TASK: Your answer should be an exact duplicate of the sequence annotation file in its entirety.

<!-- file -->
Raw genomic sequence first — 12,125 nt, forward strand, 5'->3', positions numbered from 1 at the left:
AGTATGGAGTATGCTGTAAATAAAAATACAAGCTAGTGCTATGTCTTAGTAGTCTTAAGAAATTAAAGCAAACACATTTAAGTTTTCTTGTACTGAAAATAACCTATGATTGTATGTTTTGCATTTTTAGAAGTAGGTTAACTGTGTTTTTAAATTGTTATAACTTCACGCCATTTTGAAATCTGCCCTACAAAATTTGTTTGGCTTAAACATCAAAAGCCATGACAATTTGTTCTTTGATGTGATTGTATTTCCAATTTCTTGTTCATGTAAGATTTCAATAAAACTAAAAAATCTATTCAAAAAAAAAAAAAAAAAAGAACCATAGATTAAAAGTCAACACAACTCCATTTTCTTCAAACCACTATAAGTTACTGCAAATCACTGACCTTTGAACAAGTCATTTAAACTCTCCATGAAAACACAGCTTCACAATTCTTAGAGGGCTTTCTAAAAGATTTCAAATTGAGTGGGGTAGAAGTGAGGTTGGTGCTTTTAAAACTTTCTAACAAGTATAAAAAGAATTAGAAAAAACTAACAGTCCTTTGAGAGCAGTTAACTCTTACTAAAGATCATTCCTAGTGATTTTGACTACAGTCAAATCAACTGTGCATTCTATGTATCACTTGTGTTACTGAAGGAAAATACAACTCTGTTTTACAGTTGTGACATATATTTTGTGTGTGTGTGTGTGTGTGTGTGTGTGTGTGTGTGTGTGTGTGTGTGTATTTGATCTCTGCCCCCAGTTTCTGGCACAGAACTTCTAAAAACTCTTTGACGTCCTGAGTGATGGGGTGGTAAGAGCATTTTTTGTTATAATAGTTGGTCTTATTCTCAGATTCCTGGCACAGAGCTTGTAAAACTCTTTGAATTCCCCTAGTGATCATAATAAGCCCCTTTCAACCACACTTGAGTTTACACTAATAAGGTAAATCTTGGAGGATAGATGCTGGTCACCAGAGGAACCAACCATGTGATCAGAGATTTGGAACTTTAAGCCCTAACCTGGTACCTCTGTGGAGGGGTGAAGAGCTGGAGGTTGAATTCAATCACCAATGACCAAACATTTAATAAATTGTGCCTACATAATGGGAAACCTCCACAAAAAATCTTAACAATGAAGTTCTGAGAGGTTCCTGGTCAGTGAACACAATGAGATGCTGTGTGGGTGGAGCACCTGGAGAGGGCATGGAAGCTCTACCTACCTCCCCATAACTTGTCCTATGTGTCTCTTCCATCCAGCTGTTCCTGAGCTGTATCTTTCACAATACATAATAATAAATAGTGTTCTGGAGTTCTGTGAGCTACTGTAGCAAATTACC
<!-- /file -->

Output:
Raw genomic sequence first — 12,125 nt, forward strand, 5'->3', positions numbered from 1 at the left:
AGTATGGAGTATGCTGTAAATAAAAATACAAGCTAGTGCTATGTCTTAGTAGTCTTAAGAAATTAAAGCAAACACATTTAAGTTTTCTTGTACTGAAAATAACCTATGATTGTATGTTTTGCATTTTTAGAAGTAGGTTAACTGTGTTTTTAAATTGTTATAACTTCACGCCATTTTGAAATCTGCCCTACAAAATTTGTTTGGCTTAAACATCAAAAGCCATGACAATTTGTTCTTTGATGTGATTGTATTTCCAATTTCTTGTTCATGTAAGATTTCAATAAAACTAAAAAATCTATTCAAAAAAAAAAAAAAAAAAGAACCATAGATTAAAAGTCAACACAACTCCATTTTCTTCAAACCACTATAAGTTACTGCAAATCACTGACCTTTGAACAAGTCATTTAAACTCTCCATGAAAACACAGCTTCACAATTCTTAGAGGGCTTTCTAAAAGATTTCAAATTGAGTGGGGTAGAAGTGAGGTTGGTGCTTTTAAAACTTTCTAACAAGTATAAAAAGAATTAGAAAAAACTAACAGTCCTTTGAGAGCAGTTAACTCTTACTAAAGATCATTCCTAGTGATTTTGACTACAGTCAAATCAACTGTGCATTCTATGTATCACTTGTGTTACTGAAGGAAAATACAACTCTGTTTTACAGTTGTGACATATATTTTGTGTGTGTGTGTGTGTGTGTGTGTGTGTGTGTGTGTGTGTGTGTGTGTATTTGATCTCTGCCCCCAGTTTCTGGCACAGAACTTCTAAAAACTCTTTGACGTCCTGAGTGATGGGGTGGTAAGAGCATTTTTTGTTATAATAGTTGGTCTTATTCTCAGATTCCTGGCACAGAGCTTGTAAAACTCTTTGAATTCCCCTAGTGATCATAATAAGCCCCTTTCAACCACACTTGAGTTTACACTAATAAGGTAAATCTTGGAGGATAGATGCTGGTCACCAGAGGAACCAACCATGTGATCAGAGATTTGGAACTTTAAGCCCTAACCTGGTACCTCTGTGGAGGGGTGAAGAGCTGGAGGTTGAATTCAATCACCAATGACCAAACATTTAATAAATTGTGCCTACATAATGGGAAACCTCCACAAAAAATCTTAACAATGAAGTTCTGAGAGGTTCCTGGTCAGTGAACACAATGAGATGCTGTGTGGGTGGAGCACCTGGAGAGGGCATGGAAGCTCTACCTACCTCCCCATAACTTGTCCTATGTGTCTCTTCCATCCAGCTGTTCCTGAGCTGTATCTTTCACAATACATAATAATAAATAGTGTTCTGGAGTTCTGTGAGCTACTGTAGCAAATTACC